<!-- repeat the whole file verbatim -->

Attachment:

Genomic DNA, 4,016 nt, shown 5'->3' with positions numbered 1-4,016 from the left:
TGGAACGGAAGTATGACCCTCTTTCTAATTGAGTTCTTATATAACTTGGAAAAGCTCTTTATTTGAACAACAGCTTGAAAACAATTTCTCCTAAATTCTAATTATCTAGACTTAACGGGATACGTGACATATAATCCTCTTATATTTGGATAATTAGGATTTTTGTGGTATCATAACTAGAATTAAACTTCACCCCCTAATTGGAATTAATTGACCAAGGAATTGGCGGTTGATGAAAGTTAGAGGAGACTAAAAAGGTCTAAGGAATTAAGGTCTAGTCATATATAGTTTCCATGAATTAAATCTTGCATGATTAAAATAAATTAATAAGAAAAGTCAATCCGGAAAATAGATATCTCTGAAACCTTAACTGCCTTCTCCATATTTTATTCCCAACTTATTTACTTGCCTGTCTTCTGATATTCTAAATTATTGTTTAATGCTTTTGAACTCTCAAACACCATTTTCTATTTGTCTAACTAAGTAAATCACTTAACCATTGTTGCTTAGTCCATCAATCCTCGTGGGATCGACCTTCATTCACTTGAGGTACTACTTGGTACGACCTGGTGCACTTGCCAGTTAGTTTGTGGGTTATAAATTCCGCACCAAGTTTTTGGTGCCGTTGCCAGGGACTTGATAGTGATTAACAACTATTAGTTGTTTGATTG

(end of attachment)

Genomic DNA, 4,016 nt, shown 5'->3' with positions numbered 1-4,016 from the left:
TGGAACGGAAGTATGACCCTCTTTCTAATTGAGTTCTTATATAACTTGGAAAAGCTCTTTATTTGAACAACAGCTTGAAAACAATTTCTCCTAAATTCTAATTATCTAGACTTAACGGGATACGTGACATATAATCCTCTTATATTTGGATAATTAGGATTTTTGTGGTATCATAACTAGAATTAAACTTCACCCCCTAATTGGAATTAATTGACCAAGGAATTGGCGGTTGATGAAAGTTAGAGGAGACTAAAAAGGTCTAAGGAATTAAGGTCTAGTCATATATAGTTTCCATGAATTAAATCTTGCATGATTAAAATAAATTAATAAGAAAAGTCAATCCGGAAAATAGATATCTCTGAAACCTTAACTGCCTTCTCCATATTTTATTCCCAACTTATTTACTTGCCTGTCTTCTGATATTCTAAATTATTGTTTAATGCTTTTGAACTCTCAAACACCATTTTCTATTTGTCTAACTAAGTAAATCACTTAACCATTGTTGCTTAGTCCATCAATCCTCGTGGGATCGACCTTCATTCACTTGAGGTACTACTTGGTACGACCTGGTGCACTTGCCAGTTAGTTTGTGGGTTATAAATTCCGCACCAAGTTTTTGGTGCCGTTGCCAGGGACTTGATAGTGATTAACAACTATTAGTTGTTTGATTG